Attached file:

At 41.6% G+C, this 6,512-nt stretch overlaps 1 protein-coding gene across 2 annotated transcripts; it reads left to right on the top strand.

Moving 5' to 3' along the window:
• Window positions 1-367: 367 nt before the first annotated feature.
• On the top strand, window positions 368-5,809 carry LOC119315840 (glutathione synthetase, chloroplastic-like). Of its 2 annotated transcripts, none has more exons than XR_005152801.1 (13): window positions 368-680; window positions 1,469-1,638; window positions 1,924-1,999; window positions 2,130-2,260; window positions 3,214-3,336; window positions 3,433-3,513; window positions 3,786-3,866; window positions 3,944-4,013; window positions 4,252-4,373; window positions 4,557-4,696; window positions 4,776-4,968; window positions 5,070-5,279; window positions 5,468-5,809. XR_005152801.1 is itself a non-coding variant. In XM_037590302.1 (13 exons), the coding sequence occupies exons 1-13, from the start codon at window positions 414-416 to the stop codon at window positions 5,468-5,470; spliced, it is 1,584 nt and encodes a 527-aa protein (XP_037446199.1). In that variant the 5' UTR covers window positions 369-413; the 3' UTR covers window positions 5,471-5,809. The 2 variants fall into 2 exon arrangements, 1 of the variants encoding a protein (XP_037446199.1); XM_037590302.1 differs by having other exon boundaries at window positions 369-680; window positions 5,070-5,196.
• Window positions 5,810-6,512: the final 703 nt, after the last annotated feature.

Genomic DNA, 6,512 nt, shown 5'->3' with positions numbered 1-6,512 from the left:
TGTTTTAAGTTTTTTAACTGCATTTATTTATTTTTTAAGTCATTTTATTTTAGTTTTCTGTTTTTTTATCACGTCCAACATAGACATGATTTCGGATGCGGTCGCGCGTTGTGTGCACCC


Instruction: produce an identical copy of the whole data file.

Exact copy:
At 41.6% G+C, this 6,512-nt stretch overlaps 1 protein-coding gene across 2 annotated transcripts; it reads left to right on the top strand.

Moving 5' to 3' along the window:
• Window positions 1-367: 367 nt before the first annotated feature.
• On the top strand, window positions 368-5,809 carry LOC119315840 (glutathione synthetase, chloroplastic-like). Of its 2 annotated transcripts, none has more exons than XR_005152801.1 (13): window positions 368-680; window positions 1,469-1,638; window positions 1,924-1,999; window positions 2,130-2,260; window positions 3,214-3,336; window positions 3,433-3,513; window positions 3,786-3,866; window positions 3,944-4,013; window positions 4,252-4,373; window positions 4,557-4,696; window positions 4,776-4,968; window positions 5,070-5,279; window positions 5,468-5,809. XR_005152801.1 is itself a non-coding variant. In XM_037590302.1 (13 exons), the coding sequence occupies exons 1-13, from the start codon at window positions 414-416 to the stop codon at window positions 5,468-5,470; spliced, it is 1,584 nt and encodes a 527-aa protein (XP_037446199.1). In that variant the 5' UTR covers window positions 369-413; the 3' UTR covers window positions 5,471-5,809. The 2 variants fall into 2 exon arrangements, 1 of the variants encoding a protein (XP_037446199.1); XM_037590302.1 differs by having other exon boundaries at window positions 369-680; window positions 5,070-5,196.
• Window positions 5,810-6,512: the final 703 nt, after the last annotated feature.

Genomic DNA, 6,512 nt, shown 5'->3' with positions numbered 1-6,512 from the left:
TGTTTTAAGTTTTTTAACTGCATTTATTTATTTTTTAAGTCATTTTATTTTAGTTTTCTGTTTTTTTATCACGTCCAACATAGACATGATTTCGGATGCGGTCGCGCGTTGTGTGCACCC